And this behavior comes from a section of society that looks down on others. Unbelievable.

Chip S. said...

I used to read De Long in the early 2000s and that's what I remember.

What *I* remember is that DeLong deleted every critical comment I ever posted there. Of course, it's a small sample b/c I stopped bothering to read his distortions and half-truths pretty shortly after discovering his site.

Rusty said...

Marshal said...
creeley23 said...
Brad De Long, an economics professor at UC Berkeley, went right for Ferguson's jugular:

Fire his ass.

Fire his ass from Newsweek, and the Daily Beast.

I fondly remember the early days of blogging when the back and forth was often about learning and left room for disagreement. It was difficult for the left to meaningfully participate since they were so used to complete institutional control and seemd to regard the entire process as a threat (which it was). But Delong was someone people thought made an effort.

When people whine about Reynolds being sharper than he used to be (which in my opinion is both true and understandable) compare his evolution to DeLong's and the rest of the left.


Which makes Christopher Hitchens passing all the more tragic.

creeley23 said...

What *I* remember is that DeLong deleted every critical comment I ever posted there.

Chip S.: Sorry to hear it. I've had that experience at other liberal blogs.

I never posted at De Long's. I was trying to get a range of opinions. Back when I was liberal, I thought that was part of what it meant to be liberal.

Of course, my interest in hearing more than one side eventually led me to leave the liberalism, so there is a thuggish, authoritarian wisdom to ganging up on dissidents like Ferguson.

Marshal said...

Which makes Christopher Hitchens passing all the more tragic.

Yes. I think the person I know who has best retained that early ethos is Eugene Volokh. Others on his site have changed similarly to others, but not him. I think it's because he limits his responses to a narrow range of topics and doesn't engage general interest stories. Which I've always considered a shame because the insight he brings to events within his self-defined scope is excellent. But if general engagement drives evolution I guess it's for the best.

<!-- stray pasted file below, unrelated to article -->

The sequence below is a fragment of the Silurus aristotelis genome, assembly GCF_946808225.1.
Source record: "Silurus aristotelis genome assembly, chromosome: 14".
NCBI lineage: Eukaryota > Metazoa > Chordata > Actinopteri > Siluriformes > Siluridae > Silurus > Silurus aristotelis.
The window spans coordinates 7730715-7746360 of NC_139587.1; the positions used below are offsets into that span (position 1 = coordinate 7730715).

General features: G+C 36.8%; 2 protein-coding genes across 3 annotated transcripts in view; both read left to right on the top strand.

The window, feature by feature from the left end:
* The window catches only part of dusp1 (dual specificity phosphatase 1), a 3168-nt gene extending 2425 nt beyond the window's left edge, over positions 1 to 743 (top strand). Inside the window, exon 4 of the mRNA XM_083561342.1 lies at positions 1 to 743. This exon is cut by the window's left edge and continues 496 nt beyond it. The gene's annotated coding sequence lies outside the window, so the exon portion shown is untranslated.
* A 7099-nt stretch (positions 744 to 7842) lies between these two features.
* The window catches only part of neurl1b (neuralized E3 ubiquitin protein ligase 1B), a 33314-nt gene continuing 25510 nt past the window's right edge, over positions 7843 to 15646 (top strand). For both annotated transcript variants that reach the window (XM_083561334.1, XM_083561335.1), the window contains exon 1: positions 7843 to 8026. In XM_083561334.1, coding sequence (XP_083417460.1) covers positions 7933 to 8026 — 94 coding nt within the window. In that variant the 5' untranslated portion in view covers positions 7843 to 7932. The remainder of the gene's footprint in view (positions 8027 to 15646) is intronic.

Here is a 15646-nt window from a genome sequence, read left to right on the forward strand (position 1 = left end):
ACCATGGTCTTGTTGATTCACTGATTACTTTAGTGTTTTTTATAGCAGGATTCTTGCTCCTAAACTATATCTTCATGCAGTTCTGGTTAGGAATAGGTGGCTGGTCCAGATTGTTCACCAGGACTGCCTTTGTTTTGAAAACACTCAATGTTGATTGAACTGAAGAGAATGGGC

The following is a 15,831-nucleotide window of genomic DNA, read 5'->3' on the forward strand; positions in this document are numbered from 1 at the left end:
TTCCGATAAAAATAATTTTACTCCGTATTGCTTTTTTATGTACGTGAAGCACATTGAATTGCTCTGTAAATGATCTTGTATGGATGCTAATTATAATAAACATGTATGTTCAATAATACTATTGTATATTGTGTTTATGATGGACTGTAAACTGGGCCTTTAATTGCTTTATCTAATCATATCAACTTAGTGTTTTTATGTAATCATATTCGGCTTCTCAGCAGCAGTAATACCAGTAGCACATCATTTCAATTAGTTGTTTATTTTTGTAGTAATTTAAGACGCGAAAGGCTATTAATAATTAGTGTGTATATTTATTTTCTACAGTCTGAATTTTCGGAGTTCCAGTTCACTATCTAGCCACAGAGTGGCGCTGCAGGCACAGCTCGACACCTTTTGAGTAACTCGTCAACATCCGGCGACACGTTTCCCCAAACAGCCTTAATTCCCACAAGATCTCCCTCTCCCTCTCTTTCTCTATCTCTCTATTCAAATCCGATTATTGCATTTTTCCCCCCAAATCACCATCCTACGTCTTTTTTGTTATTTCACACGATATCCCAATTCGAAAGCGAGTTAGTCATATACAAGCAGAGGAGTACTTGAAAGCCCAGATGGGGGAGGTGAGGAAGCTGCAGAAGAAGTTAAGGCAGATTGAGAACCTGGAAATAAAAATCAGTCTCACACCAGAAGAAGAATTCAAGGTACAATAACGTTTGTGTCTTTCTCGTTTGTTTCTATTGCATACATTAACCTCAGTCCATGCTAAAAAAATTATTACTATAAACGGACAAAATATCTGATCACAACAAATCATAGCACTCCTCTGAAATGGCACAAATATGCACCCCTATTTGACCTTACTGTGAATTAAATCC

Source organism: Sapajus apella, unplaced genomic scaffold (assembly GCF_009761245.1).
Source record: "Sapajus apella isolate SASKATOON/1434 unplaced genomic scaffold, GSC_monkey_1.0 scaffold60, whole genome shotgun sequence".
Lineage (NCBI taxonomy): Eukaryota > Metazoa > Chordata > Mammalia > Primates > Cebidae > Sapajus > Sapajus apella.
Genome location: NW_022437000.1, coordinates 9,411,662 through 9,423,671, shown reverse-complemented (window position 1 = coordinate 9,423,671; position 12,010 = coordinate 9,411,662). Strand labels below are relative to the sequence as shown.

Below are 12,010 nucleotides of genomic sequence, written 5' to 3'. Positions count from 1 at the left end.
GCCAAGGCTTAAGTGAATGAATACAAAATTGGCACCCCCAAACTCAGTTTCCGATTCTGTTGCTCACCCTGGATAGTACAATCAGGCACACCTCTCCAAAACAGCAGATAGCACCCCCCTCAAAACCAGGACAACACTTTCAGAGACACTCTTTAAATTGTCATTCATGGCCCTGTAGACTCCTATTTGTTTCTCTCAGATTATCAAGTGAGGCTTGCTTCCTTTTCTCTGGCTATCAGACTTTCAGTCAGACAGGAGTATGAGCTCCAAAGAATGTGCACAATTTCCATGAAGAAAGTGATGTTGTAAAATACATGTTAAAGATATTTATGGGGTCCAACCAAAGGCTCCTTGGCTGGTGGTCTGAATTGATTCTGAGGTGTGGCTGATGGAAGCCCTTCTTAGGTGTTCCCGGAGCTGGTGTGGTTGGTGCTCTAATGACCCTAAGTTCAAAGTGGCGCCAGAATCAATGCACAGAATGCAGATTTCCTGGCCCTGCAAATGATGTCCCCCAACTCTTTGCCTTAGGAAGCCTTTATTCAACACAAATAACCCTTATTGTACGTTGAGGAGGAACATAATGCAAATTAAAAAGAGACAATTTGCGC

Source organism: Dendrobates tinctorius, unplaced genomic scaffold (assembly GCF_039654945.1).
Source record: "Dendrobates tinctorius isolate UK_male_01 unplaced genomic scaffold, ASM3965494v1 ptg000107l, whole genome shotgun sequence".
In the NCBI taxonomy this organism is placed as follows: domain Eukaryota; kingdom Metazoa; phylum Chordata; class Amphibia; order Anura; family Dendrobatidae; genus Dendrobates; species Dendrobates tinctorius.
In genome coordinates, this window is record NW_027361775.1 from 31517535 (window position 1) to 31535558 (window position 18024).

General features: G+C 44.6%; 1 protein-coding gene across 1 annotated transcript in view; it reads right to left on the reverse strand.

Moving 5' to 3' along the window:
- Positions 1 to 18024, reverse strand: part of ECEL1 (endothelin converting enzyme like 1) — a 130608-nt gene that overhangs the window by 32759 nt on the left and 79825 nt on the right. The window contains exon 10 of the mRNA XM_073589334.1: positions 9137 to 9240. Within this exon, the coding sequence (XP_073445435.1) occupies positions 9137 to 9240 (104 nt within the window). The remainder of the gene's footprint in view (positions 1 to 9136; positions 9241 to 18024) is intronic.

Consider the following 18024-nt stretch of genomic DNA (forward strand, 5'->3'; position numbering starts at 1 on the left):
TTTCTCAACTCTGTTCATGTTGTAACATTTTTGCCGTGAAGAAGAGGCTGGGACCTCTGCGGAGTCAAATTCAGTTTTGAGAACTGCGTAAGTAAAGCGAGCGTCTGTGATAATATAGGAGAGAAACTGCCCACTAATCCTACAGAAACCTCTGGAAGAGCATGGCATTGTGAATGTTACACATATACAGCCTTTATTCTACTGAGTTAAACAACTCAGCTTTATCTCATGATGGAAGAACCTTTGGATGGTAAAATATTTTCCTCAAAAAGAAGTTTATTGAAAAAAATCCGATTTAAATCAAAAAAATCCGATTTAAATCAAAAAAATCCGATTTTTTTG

I wonder if he understood the likely impact on him, or if his motivation was more staving off DeLong style reactions. Or maybe he just didn't have the time.

Vigilante said...

The stock market refutes everything Ferguson says, in spades, as it doubled since Obama took over. Economists never agree, except they all agree Obama inherited the biggest economic downturn since the great depression. By the time Obama took over, the economy was in freefall, losing over 700,000 jobs a month. The biggest American banks collapsed and had to be rescued. Banks that survived the Civil War, the crash of 1929, WWI & II collapsed. AIG alone needed a $180 billion bailout. General Motors, the top icon of American manufacturing, went bankrupt and had to be rescued by the taxpayer. The entire multi-trillion dollar housing market crashed, as did the stock market. Many millions lost their jobs and homes. Over $29 trillion was pledged to backstop the system. All under George Bush and Republican economic policies. Now Romney would have let the auto industry collapse, and that probably would have added momentum to bring the house down completely - which easily shows that he is even more stupid than Bush, if you can conceive that.

The metaphor is that Bush pushed the economy over a cliff. Obama caught it, and is trying to push it back up the hill. All the while Obama is being kicked and punched by the same people who pushed it over the cliff, and they're saying put us back in charge - sheer unbridled insanity.

Now Ferguson's man Romney is running to give tax breaks to the rich - even though we've tried that stench already and it didn't work. Didn't work is a hyperbolic understatement - reality is that it brought humanity to the brink of extinction.

Today corporate America is flush with cash - trillions. Banks are flush with cash - trillions parked at the Fed and elsewhere. The rich are flush with cash - trillions. Trillions sitting overseas in off-shore accounts of corporations. Trillions sitting in off-shore accounts of the rich. Given that under Obama the stock market has doubled from the Bush abomination - that's more trillions for the rich. They already have the cash, so where are the jobs? The rich and corporate America do not need more tax breaks to create jobs. That's sillier than silly, and represents the most despicable wanton criminal greed. In fact, if their taxes were being raised, they would put their money to work and get investment deductions rather than just hand it over in taxes from where they have it parked.

If Ferguson wants to know why the economy is sluggish - it's because the rich are getting richer, and everybody else is left with a smaller piece of the pie.

And Ryan would have these parasitic leeches pay just one percent tax, while implementing austerity. Children should not be allowed to play with fire.

What an embarassment that such idiocy as Ferguson's diatribe can flow out of Harvard.

This is not Greece - nothing can bail out the USA. Romney/Ryan economics is the biggest threat to human existence ever, as it would bring about total collapse of civilization in short order. But I guess that's what Ferguson wants to.